Ascendancy of one over the other?
-problem of record keeping... paper work cuts into DOING time
-realistic versus useful size of the system, how to optimize the two?
-once someone is engaging in a certain amount of reporting, it decreases the
amount of time that you would be doing things.

Cross-cultural categorization:

-translation issues (in lib. categorization)?  U.S. system doesn't fit in
with Danish structure
-cross cultural intention of classification system... problematic?  e.g. no
history of L.C. headings.
        -how to translate?
        -use of decimal classification system (why is Dewey more accepted?)
-NIC translated, but is not controlled by the nurses
        -can't do everything
-ICD as imperialist tool of western medicine
        -still cultural differences in use, though- and consistently so
	(flexibility in system)
        	-"high reliability and low validity"- consistently inconsistent

Leigh emphasized that the nurses classified their work because it was a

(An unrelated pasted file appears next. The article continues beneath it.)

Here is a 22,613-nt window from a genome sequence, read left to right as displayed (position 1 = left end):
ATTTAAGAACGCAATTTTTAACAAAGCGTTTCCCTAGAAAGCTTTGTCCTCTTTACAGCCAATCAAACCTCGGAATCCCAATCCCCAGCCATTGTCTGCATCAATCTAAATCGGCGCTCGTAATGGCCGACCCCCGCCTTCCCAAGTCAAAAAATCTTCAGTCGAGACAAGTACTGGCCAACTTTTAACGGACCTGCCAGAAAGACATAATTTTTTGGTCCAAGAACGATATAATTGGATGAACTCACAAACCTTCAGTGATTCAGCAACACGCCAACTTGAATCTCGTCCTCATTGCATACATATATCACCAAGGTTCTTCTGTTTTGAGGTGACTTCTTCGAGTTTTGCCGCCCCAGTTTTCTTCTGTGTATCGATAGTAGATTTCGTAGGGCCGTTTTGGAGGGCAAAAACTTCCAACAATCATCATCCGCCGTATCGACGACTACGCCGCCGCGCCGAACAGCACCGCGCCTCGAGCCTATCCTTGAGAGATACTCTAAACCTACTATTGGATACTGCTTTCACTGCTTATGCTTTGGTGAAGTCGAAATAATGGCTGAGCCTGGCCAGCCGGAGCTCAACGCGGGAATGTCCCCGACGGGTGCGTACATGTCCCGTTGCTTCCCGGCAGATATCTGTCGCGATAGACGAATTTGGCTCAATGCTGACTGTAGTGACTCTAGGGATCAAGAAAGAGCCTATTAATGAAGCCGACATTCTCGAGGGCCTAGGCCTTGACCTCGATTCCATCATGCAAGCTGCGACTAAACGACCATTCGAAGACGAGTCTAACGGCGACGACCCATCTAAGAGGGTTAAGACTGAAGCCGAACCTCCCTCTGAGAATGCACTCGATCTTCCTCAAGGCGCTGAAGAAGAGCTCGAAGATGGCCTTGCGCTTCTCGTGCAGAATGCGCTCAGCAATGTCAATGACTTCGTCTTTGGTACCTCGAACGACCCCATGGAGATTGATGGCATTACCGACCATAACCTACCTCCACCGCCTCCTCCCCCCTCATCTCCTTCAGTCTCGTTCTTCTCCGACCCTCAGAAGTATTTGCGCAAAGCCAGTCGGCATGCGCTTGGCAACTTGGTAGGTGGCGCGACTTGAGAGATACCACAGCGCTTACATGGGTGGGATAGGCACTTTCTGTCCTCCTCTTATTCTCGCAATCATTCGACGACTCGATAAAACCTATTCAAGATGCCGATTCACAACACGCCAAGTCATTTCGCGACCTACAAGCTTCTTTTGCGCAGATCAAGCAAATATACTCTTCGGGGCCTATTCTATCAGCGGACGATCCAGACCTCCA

survival strategy - it justified this traditional work that clinicians
didn't have time for
	-for example, the Ayurvedic clinic in India - Leigh and Geof wanted to
	trace the pathway of reporting from the clinic to the WHO
	-but, clients went to two different clinics (ayurvedic and allopathic)
	-had parallel classifications

H. M. Collins:  level of codifying an infinite tree of rules
        -no pushing the boundary of specificity back
        -how to maintain that boundary?
        -grassroots.... Latourian marshaling of allies and network making
        -building a firewall or a useful system for people
        -try to do both!

If it is not at the beginning, it will become descriptive of nursing work

Making a bridge to LIS stuff?
        -librarians should articulate what they do and why they do it
        -in cataloging already done somewhat...

Cataloging is about much more than access
        -it is also about construction of things too.. making or
	structuring own work
        -also about secrets and not knowledge
        -DL organized around beliefs too:  access for all and
	transparency, etc.

Are the nurses too naive?  manipulative and controlling with their
planning? the way they are working to make themselves visible but not too
visible...

Has anyone else succeeded?
        -abstract codification of knowledge?  librarianship?

Classification - firewall or do they actually do it?
	-trying to make the classification system more real.  Will become
	embedded in the field

Interesting that nurses want to classify and librarians want to get rid